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Bioinformatics. 2009 Dec 15; 25(24): 3321–3322.
Published online 2009 Oct 21. doi:  10.1093/bioinformatics/btp594
PMCID: PMC2788932

G-compass: a web-based comparative genome browser between human and other vertebrate genomes


Summary: G-compass is designed for efficient comparative genome analysis between human and other vertebrate genomes. The current version of G-compass allows us to browse two corresponding genomic regions between human and another species in parallel. One-to-one evolutionarily conserved regions (i.e. orthologous regions) between species are highlighted along the genomes. Information such as locations of duplicated regions, copy number variations and mammalian ultra-conserved elements is also provided. These features of G-compass enable us to easily determine patterns of genomic rearrangements and changes in gene orders through evolutionary time. Since G-compass is a satellite database of H-InvDB, which is a comprehensive annotation resource for human genes and transcripts, users can easily refer to manually curated functional annotations and other abundant biological information for each human transcript. G-compass is expected to be a valuable tool for comparing human and model organisms and promoting the exchange of functional information.

Availability: G-compass is freely available at http://www.h-invitational.jp/g-compass/.

Contact: pj.og.tsia@ihsinami.t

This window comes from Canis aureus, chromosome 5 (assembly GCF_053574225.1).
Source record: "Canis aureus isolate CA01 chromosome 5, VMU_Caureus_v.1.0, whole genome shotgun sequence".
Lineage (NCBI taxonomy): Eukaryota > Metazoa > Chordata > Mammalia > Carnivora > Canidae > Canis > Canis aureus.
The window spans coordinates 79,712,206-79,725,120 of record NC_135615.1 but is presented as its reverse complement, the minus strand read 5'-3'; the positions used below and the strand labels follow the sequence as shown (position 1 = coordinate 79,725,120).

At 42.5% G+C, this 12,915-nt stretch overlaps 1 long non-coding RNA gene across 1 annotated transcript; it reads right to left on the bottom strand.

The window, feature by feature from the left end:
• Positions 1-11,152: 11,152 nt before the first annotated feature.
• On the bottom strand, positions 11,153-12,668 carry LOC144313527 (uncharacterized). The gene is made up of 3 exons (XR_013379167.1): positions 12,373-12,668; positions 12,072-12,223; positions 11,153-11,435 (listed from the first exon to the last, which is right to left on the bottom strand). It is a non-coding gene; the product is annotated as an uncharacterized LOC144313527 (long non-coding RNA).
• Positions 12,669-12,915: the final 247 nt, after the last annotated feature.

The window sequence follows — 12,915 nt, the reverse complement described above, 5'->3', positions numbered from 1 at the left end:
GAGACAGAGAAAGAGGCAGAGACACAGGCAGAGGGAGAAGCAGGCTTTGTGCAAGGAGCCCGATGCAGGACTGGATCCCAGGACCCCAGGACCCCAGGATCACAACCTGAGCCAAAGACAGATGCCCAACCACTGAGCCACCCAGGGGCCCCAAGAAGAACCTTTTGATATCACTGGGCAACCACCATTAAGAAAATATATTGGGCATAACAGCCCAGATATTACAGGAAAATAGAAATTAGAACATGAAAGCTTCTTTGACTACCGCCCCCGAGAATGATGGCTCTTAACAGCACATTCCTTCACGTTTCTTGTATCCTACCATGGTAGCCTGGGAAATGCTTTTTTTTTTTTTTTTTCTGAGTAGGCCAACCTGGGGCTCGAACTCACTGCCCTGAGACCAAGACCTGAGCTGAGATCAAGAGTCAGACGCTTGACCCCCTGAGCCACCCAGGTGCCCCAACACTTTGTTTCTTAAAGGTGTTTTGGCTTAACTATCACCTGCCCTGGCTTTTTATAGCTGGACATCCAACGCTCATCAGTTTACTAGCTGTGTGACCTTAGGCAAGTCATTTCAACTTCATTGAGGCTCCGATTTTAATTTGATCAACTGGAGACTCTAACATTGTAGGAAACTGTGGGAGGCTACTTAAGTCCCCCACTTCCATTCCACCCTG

Information regarding evolutionary sequence conservation enables us to exchange biological knowledge between human and model organisms, since conserved sequences generally have important and similar functions across species. There are various genome browsers that show gene structures with patterns of genomic conservation, such as the UCSC Genome Browser (Karolchik et al., 2008), the Ensembl Genome Browser (Hubbard et al., 2009) and the VISTA Genome Browser (Visel et al., 2007). However, these browsers were designed to consider one genome as a reference, showing the patterns of genomic conservation of other genomes along the reference genome. The previous version of G-compass (Fujii et al., 2005), which only provided human–mouse genome comparisons, also considered the human genome as a reference. These browsers do not provide a quick overview of the genomic conservations and synteny information simultaneously in parallel. We found that only Combo (Engels et al., 2006) displays two genomic regions for different species in parallel and allows us to easily determine genomic rearrangements and changes in gene orders through evolutionary time. However, because Combo is provided as a Java program, it requires installation and configuration of a Java client. Furthermore, users have to prepare data in an appropriate format to be shown, making it difficult to use Combo, especially for bench biologists who are not familiar with computer-based analysis.